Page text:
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The shame hereof will make me hide my head. Despairing of his own arm's fortitude, (Alarum. Retreat. Exeunt TALBOT and To join with witches, and the help of hell. his Forces, &c.

Bur. Traitors have never other company.

But what's that Pucelle, whom they term 60 SCENE VI.-The same.

pure ? Enter on the Walls, PUCELLE, CHARLES,

Tal. A maid, they say. REIGNIER, ALENÇON, and Soldiers.

Bed. A maid! and be so martial! Puc. Advance our waving colours on the Bur. Pray God, she prove not masculine ere walls;

long : Rescu'd is Orleans from the English wolves:- If underneath the standard of the Frencb, Thus Joan la Pacelle hath perform'd her word. She carry armour, as she hath begun. Char. Divinest creature, bright Astræa's Tal. Well, let them practise and converse daughter,

with spirits : How shall I honour thee for this success! God is our fortress; in whose conquering name, Thy promises are like Adonis' gardens, Let us resolve to scale their flinty bulwark. That one day bloom'd, and fruitful were the Bed. Ascend, brave Talbot; we will follow next

thee. France, triumph in thy glorious prophetess - Tal. Not all together: better far, I guess, Recover'd is the town of Orleans:

That we do make our entrance several ways; More blessed hap did ne'er befall our state. That, if it chance the one of us do fail, Reig. Why ring not out the bells through. The other yet may rise against their force. out the town?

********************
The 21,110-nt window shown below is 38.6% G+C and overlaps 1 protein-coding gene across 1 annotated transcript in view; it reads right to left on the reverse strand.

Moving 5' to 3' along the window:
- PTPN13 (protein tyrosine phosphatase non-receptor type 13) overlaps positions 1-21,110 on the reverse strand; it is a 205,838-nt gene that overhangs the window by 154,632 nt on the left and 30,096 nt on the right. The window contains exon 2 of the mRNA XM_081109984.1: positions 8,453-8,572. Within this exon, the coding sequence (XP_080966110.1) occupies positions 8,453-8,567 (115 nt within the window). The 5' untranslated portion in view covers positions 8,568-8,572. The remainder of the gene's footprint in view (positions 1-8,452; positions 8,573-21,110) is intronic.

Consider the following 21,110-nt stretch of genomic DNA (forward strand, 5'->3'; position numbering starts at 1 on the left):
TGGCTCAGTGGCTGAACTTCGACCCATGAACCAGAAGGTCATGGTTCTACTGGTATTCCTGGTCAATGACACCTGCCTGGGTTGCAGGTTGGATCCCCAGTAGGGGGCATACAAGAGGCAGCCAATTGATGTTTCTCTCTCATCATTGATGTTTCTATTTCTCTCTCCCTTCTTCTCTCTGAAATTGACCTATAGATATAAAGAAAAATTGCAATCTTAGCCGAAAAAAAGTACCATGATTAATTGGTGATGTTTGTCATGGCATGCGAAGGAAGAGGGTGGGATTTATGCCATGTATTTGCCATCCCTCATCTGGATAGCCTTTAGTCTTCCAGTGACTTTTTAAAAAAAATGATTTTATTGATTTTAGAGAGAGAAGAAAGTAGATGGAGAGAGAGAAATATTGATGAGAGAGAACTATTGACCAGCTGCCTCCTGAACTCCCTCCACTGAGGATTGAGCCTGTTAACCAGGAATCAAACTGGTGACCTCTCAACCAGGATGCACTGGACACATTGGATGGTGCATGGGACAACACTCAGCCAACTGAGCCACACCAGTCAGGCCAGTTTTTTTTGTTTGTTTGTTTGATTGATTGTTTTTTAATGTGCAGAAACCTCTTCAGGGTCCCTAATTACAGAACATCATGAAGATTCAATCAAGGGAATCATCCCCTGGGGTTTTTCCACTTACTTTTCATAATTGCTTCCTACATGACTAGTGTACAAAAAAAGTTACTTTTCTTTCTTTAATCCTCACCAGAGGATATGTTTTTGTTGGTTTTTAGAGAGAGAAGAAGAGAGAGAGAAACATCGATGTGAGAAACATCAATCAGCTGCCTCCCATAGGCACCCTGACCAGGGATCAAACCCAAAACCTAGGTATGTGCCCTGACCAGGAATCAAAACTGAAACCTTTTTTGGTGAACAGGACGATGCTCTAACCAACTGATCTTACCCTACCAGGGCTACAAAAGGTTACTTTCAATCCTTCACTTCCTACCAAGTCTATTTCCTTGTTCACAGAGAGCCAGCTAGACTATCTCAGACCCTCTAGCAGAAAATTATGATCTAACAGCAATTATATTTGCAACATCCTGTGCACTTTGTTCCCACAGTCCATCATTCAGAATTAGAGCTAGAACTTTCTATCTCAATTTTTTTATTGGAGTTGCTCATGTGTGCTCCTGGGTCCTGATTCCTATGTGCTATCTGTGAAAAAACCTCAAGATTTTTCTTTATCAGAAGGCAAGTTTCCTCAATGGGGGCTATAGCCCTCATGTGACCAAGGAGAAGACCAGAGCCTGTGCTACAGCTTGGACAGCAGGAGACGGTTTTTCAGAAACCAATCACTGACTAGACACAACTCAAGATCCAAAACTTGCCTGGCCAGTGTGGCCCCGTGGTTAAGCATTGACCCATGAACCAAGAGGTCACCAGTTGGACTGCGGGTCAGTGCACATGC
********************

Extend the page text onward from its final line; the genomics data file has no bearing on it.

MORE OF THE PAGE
[fires, Bed. Agreed; I'll to yon corner. Dauphin, command the citizens make bon- Bur. And I to this. And feast and banquet in the open streets,

Tal. And here will Talbot mount, or make To celebrate the joy that God hath given us.

his grave.Alen. All France will be replete with mirth Now, Salisbury! for thee and for the right and joy.

[men. or English Henry, shall this night appear When they shall hear how we have play'd the How much in duty I am bound to both. Char. 'Tis Joan, not we, by whom the day [The English scale the Walls,crying St. George! is won;

a Talbot! and all enter by the Town. For which, I will divide my crown with her:

Sent. (Within,] arm, arm! the enemy doth And all the priests and friars in my realm

make assault ! Shall, in procession, sing her endless praise. A statelier pyramis to her I'll rear,

The French leap over the Walls in their Shirts, Than Rhodope's, or Memphis', ever was; Enter several ways, BASTARD, ALENÇON, In memory of her, when she is dead,